In Cold Blood
Windows - 2000
Description of In Cold Blood Windows
Revolution's latest release is a bold departure from traditional point-and-click adventure games the company is famous for (Beneath a Steel Sky, Broken Sword games).
The result is a great spy thriller worthy of a James Bond episode, although with a darker atmosphere. As the game begins, you learn that you are a British secret agent John Cord, and you are being mercilessly grilled by an enemy after your capture. The game proper starts as one of the "flashbacks" -- details of previous missions you are forced to divulge. There are ten missions in the game, each with its own subplot(s). The development of uber-plot (i.e. the present-time plot that starts with you being tortured) is shown in cutscenes between each mission. This mechanism works well, and the plot is full of many interesting twists and not a small amount of political intrigue. Unexpected deaths and a lot of double-dealings abound - enough to make you keep playing just to see where the story will go next. Your first flashback/mission (infiltrate an enemy mine to investigate a disappearance of a fellow agent) soon becomes quite complex, as you uncover a plot against global freedom involving a new kind of mineral that could power a new kind of devastating superweapons. During the game, you will meet up with a resistance agent, a female spy, and several shady characters -- all of whom have their own secret agenda to follow. Gameplay of In Cold Blood is reminiscent of Delphine's earlier Fade to Black, although it differs in that success requires much more stealth and planning than shoot-to-kill reflexes. In contrast to Revolution's earlier games, the adventure element has been vastly simplified: although you still have an inventory, most puzzles are very simple and straightforward. What makes In Cold Blood a lot of fun, aside from the gripping plot, is the excellent pace and balance of the action that mirror what real spies do (or what we imagine they do). You are equipped with only a handgun which is not powerful, and bullets are scarce and are hard to come by. This means that Rambo-style kick-door-down-and-kill-everyone tactic will guarantee certain death, as your enemies (typically guards) are better equipped, and often far outnumber you. This forces you to plan your route carefully and be very patient: often it is crucial to watch a guard on patrol for several minutes or more, in order to time the precise moment you can sneak behind his back. Similar to Thief, you can knock a guard unconscious with only one blow to the head if you sneak up to him from behind. Another similarity is that because you can both sneak and shoot, there is often more than one solution to the problem (which typically means answering the question: "how do I get from here to there with all those guards swarming inside?" If you want to get through a room occupied by guards, you can try to shoot them (not always a good idea if you're outnumbered), or duck behind objects and sneak around to the entrance to the next room without being spotted.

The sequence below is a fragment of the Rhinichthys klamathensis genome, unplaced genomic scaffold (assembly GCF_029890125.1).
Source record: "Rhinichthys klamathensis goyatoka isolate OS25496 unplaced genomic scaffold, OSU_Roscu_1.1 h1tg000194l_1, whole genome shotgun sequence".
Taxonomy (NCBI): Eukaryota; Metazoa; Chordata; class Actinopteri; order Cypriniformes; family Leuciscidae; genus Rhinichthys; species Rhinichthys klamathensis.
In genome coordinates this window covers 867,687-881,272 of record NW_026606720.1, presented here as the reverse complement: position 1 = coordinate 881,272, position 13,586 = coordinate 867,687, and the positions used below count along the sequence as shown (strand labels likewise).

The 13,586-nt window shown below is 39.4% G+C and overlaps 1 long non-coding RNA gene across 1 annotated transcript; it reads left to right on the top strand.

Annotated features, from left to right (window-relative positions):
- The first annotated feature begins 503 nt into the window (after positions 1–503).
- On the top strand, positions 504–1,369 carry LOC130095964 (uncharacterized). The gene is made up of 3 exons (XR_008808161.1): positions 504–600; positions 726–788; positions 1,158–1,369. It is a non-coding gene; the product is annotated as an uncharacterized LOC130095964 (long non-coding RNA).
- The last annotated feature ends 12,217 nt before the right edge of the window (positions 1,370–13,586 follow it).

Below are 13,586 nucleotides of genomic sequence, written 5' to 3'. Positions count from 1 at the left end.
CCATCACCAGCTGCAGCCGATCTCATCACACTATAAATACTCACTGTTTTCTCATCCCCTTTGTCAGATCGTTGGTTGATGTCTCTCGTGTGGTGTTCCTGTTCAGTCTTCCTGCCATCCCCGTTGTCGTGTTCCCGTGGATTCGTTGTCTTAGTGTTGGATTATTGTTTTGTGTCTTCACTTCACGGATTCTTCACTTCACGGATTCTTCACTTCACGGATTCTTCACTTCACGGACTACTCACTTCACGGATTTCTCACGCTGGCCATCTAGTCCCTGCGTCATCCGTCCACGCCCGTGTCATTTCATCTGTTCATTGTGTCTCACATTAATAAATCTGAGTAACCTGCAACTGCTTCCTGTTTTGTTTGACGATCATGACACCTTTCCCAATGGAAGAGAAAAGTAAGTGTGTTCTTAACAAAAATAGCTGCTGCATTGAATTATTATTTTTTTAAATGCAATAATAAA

In Cold Blood discourages direct shootouts much more than Thief, however. In Thief, you could survive an encounter with a guard or two, while in In Cold Blood the guards are heavily armed, and can kill you in a few seconds. The game also features a lot of spy gadgets to play with, chief among them being an essential wrist computer called the Remora. The Remora is used to record information about your mission, extract data from computer consoles, and solve some simple computer-based puzzles (e.g. unlocking a door, or disabling the security system).
Overall, I find In Cold Blood to be a great spy thriller-- one of the best games of its kind I've ever played. Fans of Revolution's previous games may be in for a shock, as In Cold Blood requires a lot more action, planning, and stealth than puzzle-solving skills. If you are an open-minded adventure fan who likes atmospheric games that may not fit the mold (e.g. Westwood's Bladerunner), In Cold Blood will keep you entertained for hours on end. After all, adventure games are about telling stories-- and this one is darn good. It doesn't require lightning-quick reflexes, although the ability to quickly draw your gun will come in handy. Two thumbs up!
Review By HOTUD
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